Matariki - the Māori New Year

By Zokoroa

Matariki is the Māori name for the cluster of stars, also known as the Pleiades, that herald in the New Year around June-July. An overview of traditional knowledge and contemporary celebrations is given, together with suggestions for activities.

Matariki, Pleiades, stars, New Year, moon, celebrations, festivals, Rangi, Papa, astronomy, Maori

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Matariki - Pleiades

Matariki is the Māori name for the cluster of stars also known as the Pleiades. In Greek mythology the Pleiades were the seven daughters of the titan Atlas and the sea-nymph Pleione. Zeus immortalised the sisters by turning them into doves and then into stars to form the Pleiades in the Taurus constellation. 

Image: The Pleiades

Also known as the Pleiades

The Pleiades

Ministry for Culture and Heritage

Astrophotographs

Seven Sisters or Pleiades

Services to Schools

Image: Nebulous Eegion in. Taurus. January 9, 1907, (Evening Post, 05 August 1933)

Part of Taurus constellation

Nebulous Eegion in. Taurus. January 9, 1907, (Evening Post, 05 August 1933)

National Library of New Zealand

Traditional Māori knowledge and Matariki

According to traditional Māori knowledge, Ranginui (the sky father) and Papatūānuku (the earth mother) were separated from their eternal embrace by their children. The children (all sons) had lived cramped together in the darkness between their parents and wanted more freedom to be able to move around. One brother, Tūmatūenga (god of war and people), had suggested that they slay their parents. However, Tāne Mahuta (god of the forests) suggested that they separate their parents forever. All the brothers agreed, except for Tawhirimatea (god of weather).   

Image: Papatūānuku and Ranginui

Rangi (Sky) and Papa (Earth)

were separated by their children so that they would no longer live in darkness

Papatūānuku and Ranginui

Ministry for Culture and Heritage

Image: ‘Te wehenga o Rangi rāua ko Papa’

Carving of Rangi, Papa and other gods by Cliff Whiting

(A mural at the National Library of New Zealand, Wellington)

‘Te wehenga o Rangi rāua ko Papa’

Ministry for Culture and Heritage

Image: Gods of the natural world

Rangi and Papa's children

Clockwise from top: Tāne Mahuta, Tūmatauenga, Tangaroa, Haumia-tiketike, Rūaumoko, Rongomātāne, Tāwhirimātea

Gods of the natural world

Ministry for Culture and Heritage

Separation of Rangi and Papa

Tāne Mahuta was able to separate their parents by lying on his back and using his legs to push their father Rangi higher into the sky. Angry at his brothers, Tāwhirimātea joined Rangi in the skies and, together, they plotted revenge against them. (See Te Ara article on how the four winds, rain and hail were used.) During the stormy weather, Tūmatauenga stood firm and developed incantations for calm weather.  

Image: Tāne separating Rangi and Papa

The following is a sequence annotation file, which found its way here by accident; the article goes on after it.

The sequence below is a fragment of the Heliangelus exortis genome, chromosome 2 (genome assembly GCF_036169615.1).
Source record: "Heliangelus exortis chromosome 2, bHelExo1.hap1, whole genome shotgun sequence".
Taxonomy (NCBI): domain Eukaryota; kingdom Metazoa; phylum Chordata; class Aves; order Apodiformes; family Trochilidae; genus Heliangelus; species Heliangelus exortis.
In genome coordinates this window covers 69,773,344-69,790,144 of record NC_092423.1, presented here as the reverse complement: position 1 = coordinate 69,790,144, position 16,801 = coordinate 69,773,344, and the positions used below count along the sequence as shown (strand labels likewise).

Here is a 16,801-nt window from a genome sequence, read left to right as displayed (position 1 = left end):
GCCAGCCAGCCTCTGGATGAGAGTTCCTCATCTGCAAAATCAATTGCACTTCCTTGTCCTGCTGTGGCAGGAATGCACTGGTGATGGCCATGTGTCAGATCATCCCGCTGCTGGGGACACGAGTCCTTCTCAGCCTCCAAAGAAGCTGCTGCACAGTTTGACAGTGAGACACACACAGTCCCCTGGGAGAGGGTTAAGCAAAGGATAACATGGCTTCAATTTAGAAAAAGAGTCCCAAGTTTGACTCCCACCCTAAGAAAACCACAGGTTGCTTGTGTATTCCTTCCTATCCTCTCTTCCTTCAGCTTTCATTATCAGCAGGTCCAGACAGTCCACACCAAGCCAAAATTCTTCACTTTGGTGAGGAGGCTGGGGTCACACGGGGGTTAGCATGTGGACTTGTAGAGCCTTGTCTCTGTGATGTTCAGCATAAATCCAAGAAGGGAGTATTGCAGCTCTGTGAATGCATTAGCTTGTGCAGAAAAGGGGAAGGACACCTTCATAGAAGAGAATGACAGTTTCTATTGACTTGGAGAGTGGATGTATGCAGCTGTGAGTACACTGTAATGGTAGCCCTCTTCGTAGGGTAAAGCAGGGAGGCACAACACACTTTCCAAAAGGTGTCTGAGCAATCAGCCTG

Tāne Mahuta, god of forests, raised Rangi

Tāne separating Rangi and Papa

Ministry for Culture and Heritage

Image: Tāwhirimātea, god of weather

Tāwhirimātea, god of weather, fought his brothers

Tāwhirimātea, god of weather

Ministry for Culture and Heritage

Image: Tūmatauenga

Tūmatauenga, god of war & people, calmed the storms

Tūmatauenga

Ministry for Culture and Heritage

Matariki - the Eyes of the God 

In pain at the separation of his parents, Tāwhirimātea gouged out his eyes and threw the pieces into the Milky Way galaxy.  Matariki has been thought to mean either the ‘eyes of god’ (mata ariki) or ‘little eyes’ (mata riki). However, according to Dr Rangi Mātāmua, there are no stories to support the meaning 'little eyes'. Rather, Matariki is an abbreviation of ‘Ngā Mata o te Ariki’ – The Eyes of the God. In other cultures, the star cluster is also known by other names - the Hawaiian name is “Makali‘i” or eyes of royalty, and in Japan it is “Subaru” meaning gathered together.  

Image: Tāwhirimātea

Tāwhirimātea gouged out his eyes

Tāwhirimātea

Ministry for Culture and Heritage

Image: The Milky Way, Pointers and Southern Cross

Milky Way galaxy

The Milky Way, Pointers and Southern Cross

Ministry for Culture and Heritage

Image: Matariki (the Pleiades)

Matariki

Matariki (the Pleiades)

Ministry for Culture and Heritage

Rangi and Papa - videos

The story of Rangi and Papa has been retold in animated videos. See examples below. There is also a Youtube clip by Auckland Libraries: Matariki [Ngā mata o te ariki, o Tāwhirimātea: The eyes of the god, Tāwhirimātea]  

Image: A Matariki story
A Matariki story

Radio New Zealand

Matariki

Services to Schools

How Matariki was formed

Ministry for Culture and Heritage

Rangi and Papa - digitised stories

The story of Rangi and Papa has also been retold in written stories. The following can be read online:                                                             >  Stories on TKI:  Māori myths, legends and contemporary stories - see story about  Tāwhirimātea                                                               >  International Children's Digital Library: Māori legends for young New Zealanders and Weaving earth and sky                                        >  New Zealand Electronic Text Collection (NZETC) has the following titles by Sir George Grey, Elsdon Best and James Cowan which        can be read online.

Image: Front Cover - Polynesian Mythology and Ancient Traditional History of the New Zealand Race